[...] Digital technology seems, on the face of it, a preposterously inadequate medium for storing movies, and we should gape in wonder that DVD’s yield coherent pictures at all, much less the gloriously sharp, detailed images they churn out under the best of conditions. Consider: A DVD stores only 17 gigabytes of data. A two-hour film, transferred to digital data and otherwise untreated, would take up more than 150 gigabytes.

So the data must first be massively compressed, mainly by digitally sampling a frame, then sampling only the information that changes in subsequent frames. This is no big deal for a scene of someone standing still against a blank wall. But it’s a major challenge for a scene of someone running through traffic surrounded by dozens of flashing lights and moving objects. If a film is old and damaged, the compression machine will “read” random dirt and scratches in the same way it reads motion. If the machine’s operator doesn’t pay attention and make adjustments, or if the machine is sub-par, the digitized image will be full of waves, zigzags and other distracting distortions.

Similar problems can plague color or, if it’s a black-and-white film, the gradations of gray. When transferring film from a negative to a print, someone has to practice the fine art of “color timing.” The same thing has to be done, though electronically, when transferring it to DVD. The job can be done well or it can be done badly.

“The main reason a lot of DVD’s are so bad,” says Robert A. Harris, president of the Film Preserve, one of the top film-restoring companies, “is that the people making them don’t know what they’re doing and don’t care what they’re doing.”

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Q & A w/ Ice Cube [11:43 am]

That’s a (W)rap!. With industry PR like this, who needs enemies?

Which makes you happier, making music or movies?

Making music makes me happier, but the music business doesn’t make me happy. It’s shady. It’s a bunch of talented people surrounded by untalented people looking to take advantage of them. That’s what the music industry is.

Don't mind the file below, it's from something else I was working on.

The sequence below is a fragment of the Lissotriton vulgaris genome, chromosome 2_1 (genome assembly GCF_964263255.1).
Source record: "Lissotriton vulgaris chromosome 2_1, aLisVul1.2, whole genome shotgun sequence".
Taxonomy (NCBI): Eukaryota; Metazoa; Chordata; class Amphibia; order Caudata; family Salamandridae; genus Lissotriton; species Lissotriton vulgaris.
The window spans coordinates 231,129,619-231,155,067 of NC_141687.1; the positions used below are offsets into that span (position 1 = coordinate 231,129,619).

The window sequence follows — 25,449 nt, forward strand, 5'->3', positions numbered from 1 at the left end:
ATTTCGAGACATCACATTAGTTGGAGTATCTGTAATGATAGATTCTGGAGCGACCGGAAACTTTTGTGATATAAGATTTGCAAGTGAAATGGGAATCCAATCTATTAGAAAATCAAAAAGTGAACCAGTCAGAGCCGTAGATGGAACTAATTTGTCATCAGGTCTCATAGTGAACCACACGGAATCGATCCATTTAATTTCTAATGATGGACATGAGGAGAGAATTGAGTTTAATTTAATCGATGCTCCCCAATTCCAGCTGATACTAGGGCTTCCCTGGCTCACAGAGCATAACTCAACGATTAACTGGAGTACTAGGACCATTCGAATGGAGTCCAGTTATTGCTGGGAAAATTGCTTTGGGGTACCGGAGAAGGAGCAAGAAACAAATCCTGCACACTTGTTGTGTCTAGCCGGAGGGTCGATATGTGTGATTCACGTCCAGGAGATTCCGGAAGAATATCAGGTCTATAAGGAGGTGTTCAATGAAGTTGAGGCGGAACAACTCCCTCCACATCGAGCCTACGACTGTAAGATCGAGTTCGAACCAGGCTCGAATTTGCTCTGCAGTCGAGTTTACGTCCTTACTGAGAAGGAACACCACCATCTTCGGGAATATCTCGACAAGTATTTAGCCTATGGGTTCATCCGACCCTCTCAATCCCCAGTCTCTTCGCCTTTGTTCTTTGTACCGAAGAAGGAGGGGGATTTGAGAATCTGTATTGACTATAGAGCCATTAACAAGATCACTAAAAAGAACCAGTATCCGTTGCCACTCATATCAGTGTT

And the film industry isn’t just as bad?

They’re both bad. It’s like comparing two glasses of dirty water. One of them is going to taste better than the other. The movie business is more lucrative. The music business is dying because of piracy. There’s more freedom in making records, but you have to deal with the street. In the movie business, you deal with bureaucracy, boards and the stock market, which determines whether or not you are going to make a movie. It’s more political, which is frustrating, but the product is more rewarding.

Which industry are you more comfortable with as a businessman?

I don’t feel comfortable until the check clears in any business. It’s always about them trying to get you for less and you are trying to get more.

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A Strange Article In Today’s Globe [11:28 am]

This article declares the death of the videocassette recorder and the CD player: CD players, VCRs losing edge in a digital age. In the face of the broadcast flag decision, I can see that, at the current price points, the DVD recorder might be a wise purchase for this Christmas — after all, by next Christmas, these devices will be crippled (a point that this article’s author misses completely) — but I fail to see that the CD is really on the way out, at least not at the rate that the article suggests. But maybe that’s just an indicator of my age — or my fears of what kinds of DRM will be embedded in these “better” formats……

Most music lovers are expected to choose pocket-sized digital music devices, which can store thousands of songs, instead of CD players. And for the first time, the price of DVD recorders is expected to drop below $300, enough to start pushing the devices into the mainstream.

The rise of digital music players and the improvement to the DVD format are part of the technology evolution that disrupts the home entertainment industry every decade or so, enticing consumers to upgrade their entertainment collections. The vinyl record, videocassette, and now discs have all marched music and video toward the next era: digital distribution.

[...] Digital distribution of music will eventually replace CDs, analysts said, because digital music files are becoming easier for more people to buy over the Internet and store on computers.

”In five to seven years the music CD industry could be pretty much eliminated by online music distribution,” said Jonathan Hurd, vice president of Adventis Corp., a Boston technology strategy consultant.

But other analysts said the demise of VCRs and CD players will take longer because many consumers will not trust the new technologies enough to give up physical copies of movies and music.